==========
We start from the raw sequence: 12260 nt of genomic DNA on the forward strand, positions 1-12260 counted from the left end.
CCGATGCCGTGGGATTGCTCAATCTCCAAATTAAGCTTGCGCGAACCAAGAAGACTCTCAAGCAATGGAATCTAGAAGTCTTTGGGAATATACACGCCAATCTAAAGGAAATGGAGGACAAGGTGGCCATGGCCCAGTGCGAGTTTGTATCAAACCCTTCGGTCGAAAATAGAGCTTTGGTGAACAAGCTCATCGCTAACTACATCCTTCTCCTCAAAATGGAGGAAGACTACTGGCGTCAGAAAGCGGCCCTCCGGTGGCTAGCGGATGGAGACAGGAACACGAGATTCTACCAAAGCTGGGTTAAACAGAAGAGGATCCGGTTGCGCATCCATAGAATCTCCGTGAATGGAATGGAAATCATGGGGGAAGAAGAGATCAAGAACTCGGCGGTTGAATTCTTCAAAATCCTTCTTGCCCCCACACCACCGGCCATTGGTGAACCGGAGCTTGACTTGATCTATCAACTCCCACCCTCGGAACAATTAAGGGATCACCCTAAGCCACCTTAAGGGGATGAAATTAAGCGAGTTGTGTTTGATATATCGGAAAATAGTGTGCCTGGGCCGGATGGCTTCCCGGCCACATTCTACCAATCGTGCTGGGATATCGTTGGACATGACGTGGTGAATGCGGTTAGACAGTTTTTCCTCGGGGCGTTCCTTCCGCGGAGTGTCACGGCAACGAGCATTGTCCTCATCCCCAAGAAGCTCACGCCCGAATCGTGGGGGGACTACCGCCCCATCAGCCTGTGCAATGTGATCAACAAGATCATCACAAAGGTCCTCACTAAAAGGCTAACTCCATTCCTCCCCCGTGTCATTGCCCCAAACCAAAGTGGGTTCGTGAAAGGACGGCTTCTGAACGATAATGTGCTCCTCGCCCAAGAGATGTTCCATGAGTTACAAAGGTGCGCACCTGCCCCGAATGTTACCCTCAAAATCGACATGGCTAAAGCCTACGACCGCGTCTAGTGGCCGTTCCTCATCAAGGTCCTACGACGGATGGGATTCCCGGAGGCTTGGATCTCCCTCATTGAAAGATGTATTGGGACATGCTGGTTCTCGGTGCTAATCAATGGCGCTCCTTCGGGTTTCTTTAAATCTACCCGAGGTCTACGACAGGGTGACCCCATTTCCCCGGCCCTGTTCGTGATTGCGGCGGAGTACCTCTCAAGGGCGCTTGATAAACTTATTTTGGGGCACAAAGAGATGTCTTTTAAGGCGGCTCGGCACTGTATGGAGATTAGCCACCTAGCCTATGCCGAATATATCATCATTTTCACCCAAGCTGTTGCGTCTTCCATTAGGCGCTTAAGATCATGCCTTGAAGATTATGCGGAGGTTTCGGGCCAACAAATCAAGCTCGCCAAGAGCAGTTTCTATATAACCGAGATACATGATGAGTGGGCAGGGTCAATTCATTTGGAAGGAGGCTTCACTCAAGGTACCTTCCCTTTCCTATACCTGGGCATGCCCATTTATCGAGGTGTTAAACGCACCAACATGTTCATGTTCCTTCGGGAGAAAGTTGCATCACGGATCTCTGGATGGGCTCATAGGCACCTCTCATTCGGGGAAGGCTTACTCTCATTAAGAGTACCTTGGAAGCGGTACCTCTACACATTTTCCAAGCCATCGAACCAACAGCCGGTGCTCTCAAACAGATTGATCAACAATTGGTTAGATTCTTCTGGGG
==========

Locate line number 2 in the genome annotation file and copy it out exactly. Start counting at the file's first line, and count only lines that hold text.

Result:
CCGATGCCGTGGGATTGCTCAATCTCCAAATTAAGCTTGCGCGAACCAAGAAGACTCTCAAGCAATGGAATCTAGAAGTCTTTGGGAATATACACGCCAATCTAAAGGAAATGGAGGACAAGGTGGCCATGGCCCAGTGCGAGTTTGTATCAAACCCTTCGGTCGAAAATAGAGCTTTGGTGAACAAGCTCATCGCTAACTACATCCTTCTCCTCAAAATGGAGGAAGACTACTGGCGTCAGAAAGCGGCCCTCCGGTGGCTAGCGGATGGAGACAGGAACACGAGATTCTACCAAAGCTGGGTTAAACAGAAGAGGATCCGGTTGCGCATCCATAGAATCTCCGTGAATGGAATGGAAATCATGGGGGAAGAAGAGATCAAGAACTCGGCGGTTGAATTCTTCAAAATCCTTCTTGCCCCCACACCACCGGCCATTGGTGAACCGGAGCTTGACTTGATCTATCAACTCCCACCCTCGGAACAATTAAGGGATCACCCTAAGCCACCTTAAGGGGATGAAATTAAGCGAGTTGTGTTTGATATATCGGAAAATAGTGTGCCTGGGCCGGATGGCTTCCCGGCCACATTCTACCAATCGTGCTGGGATATCGTTGGACATGACGTGGTGAATGCGGTTAGACAGTTTTTCCTCGGGGCGTTCCTTCCGCGGAGTGTCACGGCAACGAGCATTGTCCTCATCCCCAAGAAGCTCACGCCCGAATCGTGGGGGGACTACCGCCCCATCAGCCTGTGCAATGTGATCAACAAGATCATCACAAAGGTCCTCACTAAAAGGCTAACTCCATTCCTCCCCCGTGTCATTGCCCCAAACCAAAGTGGGTTCGTGAAAGGACGGCTTCTGAACGATAATGTGCTCCTCGCCCAAGAGATGTTCCATGAGTTACAAAGGTGCGCACCTGCCCCGAATGTTACCCTCAAAATCGACATGGCTAAAGCCTACGACCGCGTCTAGTGGCCGTTCCTCATCAAGGTCCTACGACGGATGGGATTCCCGGAGGCTTGGATCTCCCTCATTGAAAGATGTATTGGGACATGCTGGTTCTCGGTGCTAATCAATGGCGCTCCTTCGGGTTTCTTTAAATCTACCCGAGGTCTACGACAGGGTGACCCCATTTCCCCGGCCCTGTTCGTGATTGCGGCGGAGTACCTCTCAAGGGCGCTTGATAAACTTATTTTGGGGCACAAAGAGATGTCTTTTAAGGCGGCTCGGCACTGTATGGAGATTAGCCACCTAGCCTATGCCGAATATATCATCATTTTCACCCAAGCTGTTGCGTCTTCCATTAGGCGCTTAAGATCATGCCTTGAAGATTATGCGGAGGTTTCGGGCCAACAAATCAAGCTCGCCAAGAGCAGTTTCTATATAACCGAGATACATGATGAGTGGGCAGGGTCAATTCATTTGGAAGGAGGCTTCACTCAAGGTACCTTCCCTTTCCTATACCTGGGCATGCCCATTTATCGAGGTGTTAAACGCACCAACATGTTCATGTTCCTTCGGGAGAAAGTTGCATCACGGATCTCTGGATGGGCTCATAGGCACCTCTCATTCGGGGAAGGCTTACTCTCATTAAGAGTACCTTGGAAGCGGTACCTCTACACATTTTCCAAGCCATCGAACCAACAGCCGGTGCTCTCAAACAGATTGATCAACAATTGGTTAGATTCTTCTGGGG